We believe we are safe in stating that up to this time not a single steam engine, either stationary or portable, had ever been introduced into the town except where the D. L. & W. R. R. now crosses the south-west corner. On that old road in 1840 it was attempted to use the first locomotive, but without success until it was sent back to Schenectady to be enlarged and improved. When returned it was so heavy that it wrecked one of the bridges and was abandoned until about 1847, when steam power first became a practical success on this old line of railroad.

In concluding this chapter we quote two stanzas from a centennial poem written by a lady who was born in our adjoining county of Cortland and who is a relative of the Hammond family in Dryden, as follows:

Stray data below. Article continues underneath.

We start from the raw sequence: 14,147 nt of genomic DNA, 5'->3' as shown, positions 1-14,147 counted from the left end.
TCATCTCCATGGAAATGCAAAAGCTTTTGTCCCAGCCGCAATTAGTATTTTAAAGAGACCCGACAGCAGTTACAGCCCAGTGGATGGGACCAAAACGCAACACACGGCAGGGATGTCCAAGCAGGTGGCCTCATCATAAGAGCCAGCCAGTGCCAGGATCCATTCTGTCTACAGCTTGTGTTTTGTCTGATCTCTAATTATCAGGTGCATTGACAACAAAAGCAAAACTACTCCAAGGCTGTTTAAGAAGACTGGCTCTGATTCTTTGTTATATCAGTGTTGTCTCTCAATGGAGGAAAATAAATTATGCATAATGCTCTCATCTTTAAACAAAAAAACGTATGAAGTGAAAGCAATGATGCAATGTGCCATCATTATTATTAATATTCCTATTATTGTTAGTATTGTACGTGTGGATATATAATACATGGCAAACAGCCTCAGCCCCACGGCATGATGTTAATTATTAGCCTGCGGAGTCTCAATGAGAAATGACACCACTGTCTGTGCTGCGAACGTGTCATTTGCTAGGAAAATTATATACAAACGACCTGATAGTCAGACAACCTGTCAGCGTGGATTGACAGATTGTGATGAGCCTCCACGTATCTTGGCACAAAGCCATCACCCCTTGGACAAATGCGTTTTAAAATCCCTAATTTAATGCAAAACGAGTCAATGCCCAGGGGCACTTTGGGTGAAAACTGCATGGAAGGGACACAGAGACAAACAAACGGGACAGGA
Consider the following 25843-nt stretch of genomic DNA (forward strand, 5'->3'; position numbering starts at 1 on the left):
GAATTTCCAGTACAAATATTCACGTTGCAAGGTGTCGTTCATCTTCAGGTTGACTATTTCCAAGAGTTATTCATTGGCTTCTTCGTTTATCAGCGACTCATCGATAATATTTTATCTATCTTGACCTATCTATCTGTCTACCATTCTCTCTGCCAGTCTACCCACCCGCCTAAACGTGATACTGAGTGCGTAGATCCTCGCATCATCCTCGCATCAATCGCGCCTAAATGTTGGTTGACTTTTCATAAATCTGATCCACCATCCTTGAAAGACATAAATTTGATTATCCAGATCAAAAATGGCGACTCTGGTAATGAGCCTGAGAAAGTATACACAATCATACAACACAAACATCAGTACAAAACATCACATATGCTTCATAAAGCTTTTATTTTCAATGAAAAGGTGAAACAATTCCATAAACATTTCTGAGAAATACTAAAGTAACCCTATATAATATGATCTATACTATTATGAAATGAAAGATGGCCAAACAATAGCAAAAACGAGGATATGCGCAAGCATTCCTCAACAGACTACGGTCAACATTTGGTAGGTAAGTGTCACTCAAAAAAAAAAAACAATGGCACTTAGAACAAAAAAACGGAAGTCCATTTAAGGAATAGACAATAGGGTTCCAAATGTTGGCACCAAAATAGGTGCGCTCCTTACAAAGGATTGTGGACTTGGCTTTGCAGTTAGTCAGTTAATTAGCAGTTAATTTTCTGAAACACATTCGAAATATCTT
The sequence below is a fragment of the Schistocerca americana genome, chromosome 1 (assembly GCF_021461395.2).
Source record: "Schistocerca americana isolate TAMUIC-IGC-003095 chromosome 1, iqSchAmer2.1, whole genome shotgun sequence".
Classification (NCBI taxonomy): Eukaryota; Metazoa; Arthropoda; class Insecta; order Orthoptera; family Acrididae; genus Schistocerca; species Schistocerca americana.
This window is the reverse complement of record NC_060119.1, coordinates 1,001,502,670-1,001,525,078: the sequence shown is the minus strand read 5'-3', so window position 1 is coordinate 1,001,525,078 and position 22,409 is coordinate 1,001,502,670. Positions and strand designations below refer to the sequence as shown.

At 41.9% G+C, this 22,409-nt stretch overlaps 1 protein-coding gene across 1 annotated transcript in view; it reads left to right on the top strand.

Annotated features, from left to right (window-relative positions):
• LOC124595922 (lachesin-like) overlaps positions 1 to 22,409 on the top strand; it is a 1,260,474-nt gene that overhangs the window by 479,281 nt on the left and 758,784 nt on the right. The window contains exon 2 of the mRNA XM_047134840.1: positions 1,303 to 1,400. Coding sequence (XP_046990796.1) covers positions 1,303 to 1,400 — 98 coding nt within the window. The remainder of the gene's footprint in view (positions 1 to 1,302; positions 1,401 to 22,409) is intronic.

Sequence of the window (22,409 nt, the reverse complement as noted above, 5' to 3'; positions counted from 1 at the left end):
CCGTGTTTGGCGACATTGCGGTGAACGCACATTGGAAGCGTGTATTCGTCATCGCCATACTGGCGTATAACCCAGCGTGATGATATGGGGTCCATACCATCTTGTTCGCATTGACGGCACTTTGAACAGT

"Where women sat beside their looms,
A hundred years ago,
And wove in cloth in threads they spun
Of linen, wool, and tow,
Now great King Steam, in workshops large,
Like some old giant elf,
Gets up with angry puff and roar
And does the work himself.
"The poor, old stage coach lumbered on,
A hundred years ago,
O'er rugged roads and mountains steep,
Its progress was but slow;
Now, through the mountain's heart, and o'er
Deep chasms, yawning wide,
With iron steeds, in palace cars,
How fearlessly we ride." - Luranah Hammond

Goodrich, George B. The Centennial History of the Town of Dryden, 1797-1897. Dryden: Dryden Herald Steam Printing House, 1898. Reprinted 1993 by the Dryden Historical Society. Pages 47-49.

(The Dryden Historical Society, which sells this book, may be reached at 607-844-9209.)

Posted by simon at May 9, 2004 4:50 PM in